The long queues waiting to enter the Vatican Museums (Musei Vaticani) are conspicuous and something that recurs daily. Whenever I drive from Via Aurelia, passing through Viale Vaticano, I never miss a glance at the queue. Sometimes it is so long that it goes along the Vatican walls up to Via Leone IV.

    It’s a pity that tourists miss some important sections of these Museums. To be frank, I say that to visit every single room, corridor and corner, one needs to spend more that five hours and end up dead tired.

    The comment of the writer on’ Vatican Museums’ and not ‘Museum’ reminds me of the Courts. People in general say they are going to court, while in point of fact they go the the Law Courts because in that building a number of Courts are housed together: Civil Court, Criminal Court, Family Court, Constitutional Court, etc.

  • theroadmaster

    Bureaucracy and ill-organization seems to be the bane of the Vatican’s prosperity in a number of departments and accordingly the governmental structures and procedures pertaining to them should be streamlined or overhauled completely.  This was seen for example in the publicity debacles that have surrounded the leaks concerning accusations of internecine in-fighting and plotting within the Vatican itself.   The Holy See has experienced and withstood nearly 2000 years of history and inept administration should be updated but the message that is preached never changes in it’s perpetual relevance to our world.

  • Yankee

    As an Italian American I can say much of the Church’s problems is that they have too many Italians in the management and curia; nothing in Italy is efficient and no amount of political correctness can change the fact that Italy is a disorganized, corrupt, and bureaucratic country. It is no coincidence that the church began improving when a Polish and then a German became Pope. Let the Italians make beautiful art and wonderful food like no one else can but let the Germans manage the church.

  • Michael

    Wasn’t it ‘Never mind the butler’ that Nero so movingly fiddled while Rome burned?

  • Cafeteria R.C.

    Will day come when the Vatican Museum will not only have new hours and cover more area but under new management when it’s nationhood is no longer?

  • JonathanBurdon

    Good few stereotypes trotted out there. In the real world Italy is a member of the G8, the second biggest exporter in Europe and one of the world’s leading economies. How well do you actually know Italy?

  • JonathanBurdon

    Why? Do you know something we don’t?

  • JabbaPapa

    What an absolutely revolting and faithless comment !!!

  • Marco

     Brazil is the world’s 6th largest economy, now larger than the UK which is 7th or Italy which is 8th. That has no bearing on the fact that Brazil is extremely corrupt, bureaucratic, and disorganized. Get over your PC and look at the facts independently; only then can solutions be found.

  • paulpriest

    All the evils in the world..the pain, loneliness, hate, despair, desolation…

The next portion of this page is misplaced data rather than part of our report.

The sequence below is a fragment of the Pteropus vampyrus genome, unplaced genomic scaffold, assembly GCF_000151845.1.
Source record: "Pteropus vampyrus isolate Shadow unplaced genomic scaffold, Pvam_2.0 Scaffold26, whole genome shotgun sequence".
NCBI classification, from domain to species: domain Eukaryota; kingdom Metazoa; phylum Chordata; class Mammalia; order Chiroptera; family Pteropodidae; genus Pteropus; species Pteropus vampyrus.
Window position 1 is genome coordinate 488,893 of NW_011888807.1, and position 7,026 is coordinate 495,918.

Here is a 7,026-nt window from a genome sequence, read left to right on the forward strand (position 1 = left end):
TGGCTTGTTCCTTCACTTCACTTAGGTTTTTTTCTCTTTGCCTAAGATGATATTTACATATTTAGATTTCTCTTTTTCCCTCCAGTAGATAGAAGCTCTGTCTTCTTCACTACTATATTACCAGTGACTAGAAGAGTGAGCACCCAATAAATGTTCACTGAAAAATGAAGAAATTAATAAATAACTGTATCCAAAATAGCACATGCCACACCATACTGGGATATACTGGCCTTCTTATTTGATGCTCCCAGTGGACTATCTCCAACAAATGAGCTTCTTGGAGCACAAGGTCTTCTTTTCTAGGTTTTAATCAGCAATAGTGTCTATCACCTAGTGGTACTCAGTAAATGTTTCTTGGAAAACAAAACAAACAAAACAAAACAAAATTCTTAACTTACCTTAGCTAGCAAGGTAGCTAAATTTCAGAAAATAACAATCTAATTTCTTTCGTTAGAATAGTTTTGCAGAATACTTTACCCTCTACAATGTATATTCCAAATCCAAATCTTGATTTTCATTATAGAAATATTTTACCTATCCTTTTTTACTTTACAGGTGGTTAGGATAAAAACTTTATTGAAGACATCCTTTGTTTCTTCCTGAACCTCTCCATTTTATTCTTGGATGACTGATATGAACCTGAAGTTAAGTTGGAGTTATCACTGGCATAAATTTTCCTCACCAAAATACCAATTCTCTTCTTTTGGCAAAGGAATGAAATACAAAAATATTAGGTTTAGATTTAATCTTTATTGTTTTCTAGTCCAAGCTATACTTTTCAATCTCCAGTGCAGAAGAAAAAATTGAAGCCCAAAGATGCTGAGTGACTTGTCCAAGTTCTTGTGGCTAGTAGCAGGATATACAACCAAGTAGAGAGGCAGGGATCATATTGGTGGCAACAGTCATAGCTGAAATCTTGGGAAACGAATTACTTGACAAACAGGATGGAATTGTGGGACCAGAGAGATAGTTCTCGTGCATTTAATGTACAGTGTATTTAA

How many hundreds of millions of Catholics pray for the Holy Father dawn and dusk across the world, they may never see any city let alone the Eternal City; or see the sea let alone the Great Fisher of Souls…or dream of once seeing beyond their slum to a field of sheep let alone the Shepherd of shepherds?

    Fr Z once recalled a discussion he had with the then Cardinal Ratzinger on Italian mismanagement and the national exertion/haste-aversion…

    “Ah! If only the Vatican had been in Germany – then we could have made all the same mistakes so much more quickly and efficiently”

    Father – most of the time the middle of next week WILL do..

    It’s not the mediterranean diet that extends life – it’s the mediterranean outlook on life..

    ..and I’m sorry but you simply don’t understand the Vatican Gambit…

    Certainly you must be aware of the cut-throat politicking and machiavellian machinations in diplomacy around the Vatican..so time is always to be used when it is available..and procrastination is living life while one can…and if you can have a break? make it a long one..ditto a drink..ditto a meal…ditto a conversation…ditto a song…ditto a story/joke…

    De-du-ey , Department Two [imagine Mossad with a conscience and Markus Wolf with a rosary] has a saying…
    When one must: Always make the first move: Otherwise: Wait!

    a] gives us more chance of discovering what our enemy is up to.
    b] it gives the enemy more chance of making a mistake
    c] it confuses the enemy – they know we know what they’re up to – but are perplexed at our inaction and lack of response – or they become paranoid and anxious thinking maybe we have already done something?
    d] it gives us more time to reflect, discern, discover flaws, scry information or simply have a brainwave/moment of clarity regarding a problem/how to win a fight etc…
    e] waiting means we are doing absolutely nothing when a window of opportunity arises for rapid response – meaning we can act immediately…
    f] It lulls them into a false security – giving us the element of surprise when we do act .
    g] It habituates the enemy – making what we do so much easier and more chance of being successful when we finally act..
    h] it gives Our Blessed Mother more time to pester her Son to answer our prayers…

     Wojtyla’s “My czekamy”

    How does the Vatican work so wonderfully?
    Yes its administration is appalling, its internecine struggles are legendary, three can only keep a secret in Rome if two of them are dead, it’s public communications /media office is notoriously inept and its procedurality and time-keeping are second to anyone….